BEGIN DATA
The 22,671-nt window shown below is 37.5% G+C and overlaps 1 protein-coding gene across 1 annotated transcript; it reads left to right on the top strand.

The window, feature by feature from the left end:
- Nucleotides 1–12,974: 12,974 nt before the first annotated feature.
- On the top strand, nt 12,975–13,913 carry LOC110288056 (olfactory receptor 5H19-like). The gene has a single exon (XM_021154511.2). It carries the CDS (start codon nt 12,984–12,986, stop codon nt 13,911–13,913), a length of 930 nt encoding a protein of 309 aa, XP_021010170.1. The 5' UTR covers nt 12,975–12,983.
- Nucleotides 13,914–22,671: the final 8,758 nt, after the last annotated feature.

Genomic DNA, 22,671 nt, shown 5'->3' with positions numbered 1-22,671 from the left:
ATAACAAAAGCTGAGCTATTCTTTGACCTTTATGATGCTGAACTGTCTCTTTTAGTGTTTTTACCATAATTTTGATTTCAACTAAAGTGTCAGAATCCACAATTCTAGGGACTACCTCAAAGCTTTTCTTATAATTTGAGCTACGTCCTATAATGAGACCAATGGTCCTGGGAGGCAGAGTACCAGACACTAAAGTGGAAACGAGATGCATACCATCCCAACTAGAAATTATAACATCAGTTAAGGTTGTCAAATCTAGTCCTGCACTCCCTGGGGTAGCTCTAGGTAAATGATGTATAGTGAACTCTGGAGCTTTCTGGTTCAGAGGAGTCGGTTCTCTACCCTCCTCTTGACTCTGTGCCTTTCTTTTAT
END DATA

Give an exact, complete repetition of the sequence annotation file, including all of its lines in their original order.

The 22,671-nt window shown below is 37.5% G+C and overlaps 1 protein-coding gene across 1 annotated transcript; it reads left to right on the top strand.

The window, feature by feature from the left end:
- Nucleotides 1–12,974: 12,974 nt before the first annotated feature.
- On the top strand, nt 12,975–13,913 carry LOC110288056 (olfactory receptor 5H19-like). The gene has a single exon (XM_021154511.2). It carries the CDS (start codon nt 12,984–12,986, stop codon nt 13,911–13,913), a length of 930 nt encoding a protein of 309 aa, XP_021010170.1. The 5' UTR covers nt 12,975–12,983.
- Nucleotides 13,914–22,671: the final 8,758 nt, after the last annotated feature.

Genomic DNA, 22,671 nt, shown 5'->3' with positions numbered 1-22,671 from the left:
ATAACAAAAGCTGAGCTATTCTTTGACCTTTATGATGCTGAACTGTCTCTTTTAGTGTTTTTACCATAATTTTGATTTCAACTAAAGTGTCAGAATCCACAATTCTAGGGACTACCTCAAAGCTTTTCTTATAATTTGAGCTACGTCCTATAATGAGACCAATGGTCCTGGGAGGCAGAGTACCAGACACTAAAGTGGAAACGAGATGCATACCATCCCAACTAGAAATTATAACATCAGTTAAGGTTGTCAAATCTAGTCCTGCACTCCCTGGGGTAGCTCTAGGTAAATGATGTATAGTGAACTCTGGAGCTTTCTGGTTCAGAGGAGTCGGTTCTCTACCCTCCTCTTGACTCTGTGCCTTTCTTTTAT